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Blueberry Consumption May Prevent Heart Disease, Diabetes

Update Date: Nov 06, 2013 12:02 PM EST
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Eating wild blueberries can help protect people against obesity, heart disease and diabetes, according to a new study.

New research reveals that regular consumption of blueberries, which are rich in phytochemicals called polyphenols, over an eight-week period can improve and prevent illnesses associated with the metabolic syndrome.  

"The metabolic syndrome (MetS) is a group of risk factors characterized by obesity, hypertension, inflammation, dyslipidemia, glucose intolerance and insulin resistance, and endothelial dysfunction," co-author Dr. Klimis-Zacas, a professor of clinical nutrition at the University of Maine, said in a news release. "MetS affects an estimated 37% of adults in the US."

Researchers explain that some substances found in food can help protect against metabolic syndrome. These naturally occurring ingredients can therefore help reduce the need for drugs and medical intervention.

"We have previously documented the cardiovascular benefits of a polyphenol-rich wild blueberry in a rat model with impaired vascular health and high blood pressure," said Klimis-Zacas. "Our new findings show that these benefits extend to the obese Zucker rat, a widely used model resembling human MetS."

"Endothelial dysfunction is a landmark characteristic of MetS, and the obese Zucker rat, an excellent model to study the MetS, is characterized by vascular dysfunction. The vascular wall of these animals shows an impaired response to vasorelaxation or vasoconstriction which affects blood flow and blood pressure regulation," Klimis-Zacas added.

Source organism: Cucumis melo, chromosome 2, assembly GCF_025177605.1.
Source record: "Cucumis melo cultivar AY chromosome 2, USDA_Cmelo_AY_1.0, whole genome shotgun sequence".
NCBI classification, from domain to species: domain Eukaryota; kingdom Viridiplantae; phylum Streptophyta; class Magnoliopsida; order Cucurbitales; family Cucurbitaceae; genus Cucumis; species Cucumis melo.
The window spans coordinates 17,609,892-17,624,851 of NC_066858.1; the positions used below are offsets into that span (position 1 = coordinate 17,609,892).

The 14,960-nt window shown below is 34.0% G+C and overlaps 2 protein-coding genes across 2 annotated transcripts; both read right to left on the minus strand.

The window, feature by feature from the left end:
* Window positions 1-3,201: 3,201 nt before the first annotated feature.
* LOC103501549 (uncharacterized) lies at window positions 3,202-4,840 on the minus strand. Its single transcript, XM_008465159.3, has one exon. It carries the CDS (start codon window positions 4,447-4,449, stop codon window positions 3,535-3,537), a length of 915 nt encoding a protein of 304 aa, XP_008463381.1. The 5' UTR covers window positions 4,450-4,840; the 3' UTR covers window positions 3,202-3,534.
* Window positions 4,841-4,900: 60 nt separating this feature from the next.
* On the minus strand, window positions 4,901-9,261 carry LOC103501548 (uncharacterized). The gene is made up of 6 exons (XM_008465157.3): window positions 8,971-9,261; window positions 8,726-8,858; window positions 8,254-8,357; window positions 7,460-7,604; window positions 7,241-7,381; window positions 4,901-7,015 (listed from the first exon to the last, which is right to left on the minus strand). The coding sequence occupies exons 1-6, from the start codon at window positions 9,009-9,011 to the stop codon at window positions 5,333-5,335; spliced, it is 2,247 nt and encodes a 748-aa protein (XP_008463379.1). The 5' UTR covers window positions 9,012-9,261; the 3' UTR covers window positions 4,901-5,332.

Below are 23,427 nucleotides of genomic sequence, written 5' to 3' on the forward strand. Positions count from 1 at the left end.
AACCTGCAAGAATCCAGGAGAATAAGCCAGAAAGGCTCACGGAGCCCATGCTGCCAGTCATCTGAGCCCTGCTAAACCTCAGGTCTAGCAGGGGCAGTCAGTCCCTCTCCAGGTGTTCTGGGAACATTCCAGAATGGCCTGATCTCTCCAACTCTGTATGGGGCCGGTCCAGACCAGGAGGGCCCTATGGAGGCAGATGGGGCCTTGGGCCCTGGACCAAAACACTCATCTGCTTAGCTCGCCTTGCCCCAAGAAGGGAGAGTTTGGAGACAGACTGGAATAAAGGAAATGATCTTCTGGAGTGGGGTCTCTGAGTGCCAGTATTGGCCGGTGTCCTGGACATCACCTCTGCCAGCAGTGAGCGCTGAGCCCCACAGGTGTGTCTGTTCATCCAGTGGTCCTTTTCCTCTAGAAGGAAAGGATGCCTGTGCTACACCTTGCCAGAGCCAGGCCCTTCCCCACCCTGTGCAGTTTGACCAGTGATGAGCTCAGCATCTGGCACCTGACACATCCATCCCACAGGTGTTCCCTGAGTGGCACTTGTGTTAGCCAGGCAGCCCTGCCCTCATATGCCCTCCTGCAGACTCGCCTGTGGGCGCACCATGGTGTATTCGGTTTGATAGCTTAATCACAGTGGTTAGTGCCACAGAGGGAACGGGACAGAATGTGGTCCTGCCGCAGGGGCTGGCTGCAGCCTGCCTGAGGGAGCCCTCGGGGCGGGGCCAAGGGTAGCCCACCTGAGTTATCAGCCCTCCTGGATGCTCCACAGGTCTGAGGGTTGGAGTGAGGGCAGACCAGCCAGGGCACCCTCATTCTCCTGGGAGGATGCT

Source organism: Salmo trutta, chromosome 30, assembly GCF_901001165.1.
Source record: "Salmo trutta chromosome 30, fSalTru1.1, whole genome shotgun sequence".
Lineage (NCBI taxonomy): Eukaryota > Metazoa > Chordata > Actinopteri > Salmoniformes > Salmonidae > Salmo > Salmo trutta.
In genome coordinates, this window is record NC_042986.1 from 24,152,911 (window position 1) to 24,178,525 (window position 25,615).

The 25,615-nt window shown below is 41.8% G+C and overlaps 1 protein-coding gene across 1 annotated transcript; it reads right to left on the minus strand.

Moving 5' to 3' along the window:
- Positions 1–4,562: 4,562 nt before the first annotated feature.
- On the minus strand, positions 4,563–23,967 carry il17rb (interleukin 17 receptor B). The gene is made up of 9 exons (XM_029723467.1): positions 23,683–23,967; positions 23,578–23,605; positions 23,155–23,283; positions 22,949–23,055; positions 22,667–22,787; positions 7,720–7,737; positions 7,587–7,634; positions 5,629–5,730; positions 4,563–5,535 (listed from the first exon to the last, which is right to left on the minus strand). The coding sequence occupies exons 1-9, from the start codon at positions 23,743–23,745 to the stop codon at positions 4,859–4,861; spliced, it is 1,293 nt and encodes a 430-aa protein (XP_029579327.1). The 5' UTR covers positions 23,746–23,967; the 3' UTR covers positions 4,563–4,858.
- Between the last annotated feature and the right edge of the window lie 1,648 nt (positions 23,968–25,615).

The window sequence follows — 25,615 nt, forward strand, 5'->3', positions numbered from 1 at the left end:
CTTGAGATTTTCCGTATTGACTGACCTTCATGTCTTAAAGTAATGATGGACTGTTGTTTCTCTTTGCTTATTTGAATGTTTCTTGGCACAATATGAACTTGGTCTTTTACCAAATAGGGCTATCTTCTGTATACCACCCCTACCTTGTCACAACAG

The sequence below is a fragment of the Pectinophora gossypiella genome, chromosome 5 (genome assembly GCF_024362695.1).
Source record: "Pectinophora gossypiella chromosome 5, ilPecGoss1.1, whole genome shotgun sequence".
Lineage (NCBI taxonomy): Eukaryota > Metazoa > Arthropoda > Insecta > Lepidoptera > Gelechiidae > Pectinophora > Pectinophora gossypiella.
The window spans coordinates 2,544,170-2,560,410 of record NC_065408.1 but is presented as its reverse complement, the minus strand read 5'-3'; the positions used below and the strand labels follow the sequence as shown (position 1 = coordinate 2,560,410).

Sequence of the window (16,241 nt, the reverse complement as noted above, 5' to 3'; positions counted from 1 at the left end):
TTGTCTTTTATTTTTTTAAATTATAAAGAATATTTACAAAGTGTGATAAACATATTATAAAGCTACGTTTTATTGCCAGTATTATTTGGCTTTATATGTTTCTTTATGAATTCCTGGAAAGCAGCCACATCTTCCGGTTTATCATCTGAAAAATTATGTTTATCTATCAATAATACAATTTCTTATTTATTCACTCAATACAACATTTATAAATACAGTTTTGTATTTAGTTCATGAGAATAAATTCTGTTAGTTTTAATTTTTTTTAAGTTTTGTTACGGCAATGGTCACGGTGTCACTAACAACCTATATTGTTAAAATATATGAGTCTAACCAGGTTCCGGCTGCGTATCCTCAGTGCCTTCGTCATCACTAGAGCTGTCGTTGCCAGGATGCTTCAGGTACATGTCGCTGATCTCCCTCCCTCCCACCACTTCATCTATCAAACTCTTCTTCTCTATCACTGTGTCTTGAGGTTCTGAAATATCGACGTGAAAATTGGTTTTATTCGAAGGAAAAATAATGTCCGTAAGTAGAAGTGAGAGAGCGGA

Researchers found that rats given blueberries for eight weeks were shown to regulate and improve the balance between relaxing and constricting factors in the vascular wall. Obese rats with metabolic syndrome also showed improved blood blow and blood pressure regulation.

"Our recent findings reported elsewhere, documented that wild blueberries reduce chronic inflammation and improve the abnormal lipid profile and gene expression associated with the MetS," Klimis-Zacas said.

Researchers said the latest study reveals more benefits of eating blueberries. Not only do the berries help normalize oxidative, inflammatory response and endothelial function, long term consumption of the fruit could help improve symptoms associated with metabolic syndrome.

The findings are published in the journal Applied Physiology, Nutrition, and Metabolism.

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